This study quantified child-care obligations for US health-care workers arising from school closures and estimated the trade-off between reduced COVID-19 transmission and the role of health-care labor in cumulative mortality. The study describes scenarios in which school closures, in the absence of other child-care options, could either increase COVID-19 mortality by reducing the health-care labor force or decrease COVID-19 mortality by reducing cases. At this time, there is great uncertainty about whether school closures will ultimately reduce or increase COVID-19 mortality.
The coronavirus disease 2019 (COVID-19) pandemic is leading to social (physical) distancing policies worldwide, including in the USA. Some of the first actions taken by governments are the closing of schools. The evidence that mandatory school closures reduce the number of cases and, ultimately, mortality comes from experience with influenza or from models that do not include the effect of school closure on the health-care labor force. The potential benefits from school closures need to be weighed against costs of health-care worker absenteeism associated with additional child-care obligations.
For this modelling analysis, the authors used data from the monthly releases of the US Current Population Survey to characterize the family structure and probable within-household child-care options of US health-care workers. They accounted for the occupation within the health-care sector, state, and household structure to identify the segments of the health-care workforce that are most exposed to child-care obligations from school closures. They then used these estimates to identify the critical level at which the importance of health-care labor supply in increasing the survival probability of a patient with COVID-19 would undo the benefits of school closures and ultimately increase cumulative mortality.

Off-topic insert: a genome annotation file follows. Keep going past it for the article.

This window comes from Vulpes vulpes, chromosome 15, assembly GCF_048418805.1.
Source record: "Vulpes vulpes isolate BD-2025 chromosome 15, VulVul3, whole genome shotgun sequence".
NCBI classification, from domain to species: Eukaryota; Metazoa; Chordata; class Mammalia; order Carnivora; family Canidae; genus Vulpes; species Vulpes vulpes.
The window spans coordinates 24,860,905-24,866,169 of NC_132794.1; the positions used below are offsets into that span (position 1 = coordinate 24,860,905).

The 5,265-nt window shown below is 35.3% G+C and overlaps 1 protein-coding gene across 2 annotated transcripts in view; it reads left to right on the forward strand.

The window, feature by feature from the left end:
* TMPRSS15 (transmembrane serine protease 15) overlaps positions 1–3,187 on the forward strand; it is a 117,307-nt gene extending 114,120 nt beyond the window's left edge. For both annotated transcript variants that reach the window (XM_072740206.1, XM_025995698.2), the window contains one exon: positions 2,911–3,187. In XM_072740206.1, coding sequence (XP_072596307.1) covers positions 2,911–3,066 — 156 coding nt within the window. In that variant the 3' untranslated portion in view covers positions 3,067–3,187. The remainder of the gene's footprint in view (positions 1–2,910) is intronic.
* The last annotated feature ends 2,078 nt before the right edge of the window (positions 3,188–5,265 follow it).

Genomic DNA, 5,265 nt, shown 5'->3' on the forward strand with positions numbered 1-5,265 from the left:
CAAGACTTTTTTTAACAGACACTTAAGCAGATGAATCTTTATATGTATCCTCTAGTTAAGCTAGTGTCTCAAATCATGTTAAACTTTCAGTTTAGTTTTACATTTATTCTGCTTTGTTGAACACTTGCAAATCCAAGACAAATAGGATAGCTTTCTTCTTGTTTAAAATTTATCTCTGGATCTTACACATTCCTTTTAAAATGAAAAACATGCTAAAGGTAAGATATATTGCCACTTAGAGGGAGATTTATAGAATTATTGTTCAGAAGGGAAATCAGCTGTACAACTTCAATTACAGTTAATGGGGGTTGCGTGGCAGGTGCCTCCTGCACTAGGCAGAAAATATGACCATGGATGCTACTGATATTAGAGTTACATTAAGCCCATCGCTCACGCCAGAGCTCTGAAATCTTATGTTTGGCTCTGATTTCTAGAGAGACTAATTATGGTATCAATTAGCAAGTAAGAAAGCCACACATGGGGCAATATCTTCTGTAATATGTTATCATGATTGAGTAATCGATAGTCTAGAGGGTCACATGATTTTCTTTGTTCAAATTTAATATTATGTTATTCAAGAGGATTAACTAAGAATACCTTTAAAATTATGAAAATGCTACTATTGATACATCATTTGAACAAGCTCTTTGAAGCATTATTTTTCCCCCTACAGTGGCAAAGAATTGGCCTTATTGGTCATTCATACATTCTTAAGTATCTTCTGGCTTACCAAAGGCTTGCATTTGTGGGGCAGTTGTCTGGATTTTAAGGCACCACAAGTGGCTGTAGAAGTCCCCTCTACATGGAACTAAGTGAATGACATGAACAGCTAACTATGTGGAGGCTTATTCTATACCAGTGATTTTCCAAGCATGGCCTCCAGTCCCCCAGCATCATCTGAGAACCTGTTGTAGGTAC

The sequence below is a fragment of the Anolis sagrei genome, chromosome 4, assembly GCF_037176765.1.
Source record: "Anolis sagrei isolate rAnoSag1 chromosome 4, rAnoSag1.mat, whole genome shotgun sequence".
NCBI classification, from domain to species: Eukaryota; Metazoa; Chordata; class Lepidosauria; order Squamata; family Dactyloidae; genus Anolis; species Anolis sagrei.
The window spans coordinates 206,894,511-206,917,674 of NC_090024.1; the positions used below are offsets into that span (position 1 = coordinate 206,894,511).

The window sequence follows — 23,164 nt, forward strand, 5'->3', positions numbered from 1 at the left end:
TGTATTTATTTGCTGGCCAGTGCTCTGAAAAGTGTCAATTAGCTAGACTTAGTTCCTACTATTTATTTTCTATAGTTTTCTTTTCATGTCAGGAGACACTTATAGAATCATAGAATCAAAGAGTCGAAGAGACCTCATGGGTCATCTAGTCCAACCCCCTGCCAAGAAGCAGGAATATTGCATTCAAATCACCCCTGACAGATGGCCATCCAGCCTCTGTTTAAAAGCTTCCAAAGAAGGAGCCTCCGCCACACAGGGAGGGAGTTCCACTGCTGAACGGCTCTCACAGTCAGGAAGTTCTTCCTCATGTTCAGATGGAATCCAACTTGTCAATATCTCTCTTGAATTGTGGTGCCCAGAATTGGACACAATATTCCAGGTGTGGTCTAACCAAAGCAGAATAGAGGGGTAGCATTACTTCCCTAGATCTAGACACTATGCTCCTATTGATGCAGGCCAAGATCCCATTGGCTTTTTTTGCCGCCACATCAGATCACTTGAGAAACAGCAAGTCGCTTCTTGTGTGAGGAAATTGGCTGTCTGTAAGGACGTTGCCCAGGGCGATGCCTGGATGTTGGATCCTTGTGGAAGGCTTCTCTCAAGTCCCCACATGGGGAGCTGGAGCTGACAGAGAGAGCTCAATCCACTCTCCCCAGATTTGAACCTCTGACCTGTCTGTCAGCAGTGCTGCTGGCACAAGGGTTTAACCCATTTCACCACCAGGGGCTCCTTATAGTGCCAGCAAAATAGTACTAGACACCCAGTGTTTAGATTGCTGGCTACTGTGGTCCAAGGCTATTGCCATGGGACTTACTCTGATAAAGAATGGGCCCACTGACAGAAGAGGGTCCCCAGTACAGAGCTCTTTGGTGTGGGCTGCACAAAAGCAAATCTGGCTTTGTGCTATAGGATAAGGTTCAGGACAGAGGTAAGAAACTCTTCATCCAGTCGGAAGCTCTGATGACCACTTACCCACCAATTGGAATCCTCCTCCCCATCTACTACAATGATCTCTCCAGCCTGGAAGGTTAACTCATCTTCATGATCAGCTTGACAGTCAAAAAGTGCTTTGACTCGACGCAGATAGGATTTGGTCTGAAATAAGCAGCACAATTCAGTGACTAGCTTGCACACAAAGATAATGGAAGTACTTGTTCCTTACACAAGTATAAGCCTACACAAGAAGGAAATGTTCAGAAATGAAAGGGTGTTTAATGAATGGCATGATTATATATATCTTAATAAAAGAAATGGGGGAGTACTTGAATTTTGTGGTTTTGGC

Between January, 2018, and January, 2020, the US Current Population Survey included information on more than 3.1 million individuals across 1.3 million households. The authors found that the US health-care sector has some of the highest child-care obligations in the USA, with 28.8% (95% CI 28.5–29.1) of the health-care workforce needing to provide care for children aged 3–12 years. Assuming non-working adults or a sibling aged 13 years or older can provide child care, 15.0% (14.8–15.2) of the health-care workforce would still be in need of child care during a school closure.
The authors estimated that, combined with reasonable parameters for COVID-19 such as a 15.0% case reduction from school closings and 2.0% baseline mortality rate, a 15.0% decrease in the health-care labor force would need to decrease the survival probability per percent health-care worker lost by 17.6% for a school closure to increase cumulative mortality.
Their model estimates that if the infection mortality rate of COVID-19 increases from 2.00% to 2.35% when the health-care workforce declines by 15.0%, school closures could lead to a greater number of deaths than they prevent.
In summary, school closures come with many trade-offs, and can create unintended child-care obligations. The results from this analysis suggest that the potential contagion prevention from school closures needs to be carefully weighted with the potential loss of health-care workers from the standpoint of reducing cumulative mortality due to COVID-19, in the absence of mitigating measures.